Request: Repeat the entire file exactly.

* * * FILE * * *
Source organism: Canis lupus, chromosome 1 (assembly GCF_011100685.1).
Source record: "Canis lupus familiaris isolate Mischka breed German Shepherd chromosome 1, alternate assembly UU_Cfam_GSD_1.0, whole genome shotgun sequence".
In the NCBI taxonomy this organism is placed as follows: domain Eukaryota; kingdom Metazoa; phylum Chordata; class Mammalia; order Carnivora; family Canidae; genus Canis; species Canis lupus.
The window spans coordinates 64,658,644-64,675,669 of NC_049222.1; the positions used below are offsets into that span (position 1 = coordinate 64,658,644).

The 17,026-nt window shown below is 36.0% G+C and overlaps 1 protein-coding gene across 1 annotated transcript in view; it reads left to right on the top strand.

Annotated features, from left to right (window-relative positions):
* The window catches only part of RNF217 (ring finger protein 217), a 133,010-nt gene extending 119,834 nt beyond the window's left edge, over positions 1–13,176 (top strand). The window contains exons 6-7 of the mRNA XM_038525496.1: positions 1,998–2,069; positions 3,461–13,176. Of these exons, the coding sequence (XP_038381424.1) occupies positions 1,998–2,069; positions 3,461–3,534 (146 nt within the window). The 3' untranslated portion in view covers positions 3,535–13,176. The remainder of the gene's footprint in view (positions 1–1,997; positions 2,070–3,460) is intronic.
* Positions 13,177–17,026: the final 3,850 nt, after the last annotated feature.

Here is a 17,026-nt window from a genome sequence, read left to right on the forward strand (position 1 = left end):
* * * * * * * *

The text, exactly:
Source organism: Canis lupus, chromosome 1 (assembly GCF_011100685.1).
Source record: "Canis lupus familiaris isolate Mischka breed German Shepherd chromosome 1, alternate assembly UU_Cfam_GSD_1.0, whole genome shotgun sequence".
In the NCBI taxonomy this organism is placed as follows: domain Eukaryota; kingdom Metazoa; phylum Chordata; class Mammalia; order Carnivora; family Canidae; genus Canis; species Canis lupus.
The window spans coordinates 64,658,644-64,675,669 of NC_049222.1; the positions used below are offsets into that span (position 1 = coordinate 64,658,644).

The 17,026-nt window shown below is 36.0% G+C and overlaps 1 protein-coding gene across 1 annotated transcript in view; it reads left to right on the top strand.

Annotated features, from left to right (window-relative positions):
* The window catches only part of RNF217 (ring finger protein 217), a 133,010-nt gene extending 119,834 nt beyond the window's left edge, over positions 1–13,176 (top strand). The window contains exons 6-7 of the mRNA XM_038525496.1: positions 1,998–2,069; positions 3,461–13,176. Of these exons, the coding sequence (XP_038381424.1) occupies positions 1,998–2,069; positions 3,461–3,534 (146 nt within the window). The 3' untranslated portion in view covers positions 3,535–13,176. The remainder of the gene's footprint in view (positions 1–1,997; positions 2,070–3,460) is intronic.
* Positions 13,177–17,026: the final 3,850 nt, after the last annotated feature.

Here is a 17,026-nt window from a genome sequence, read left to right on the forward strand (position 1 = left end):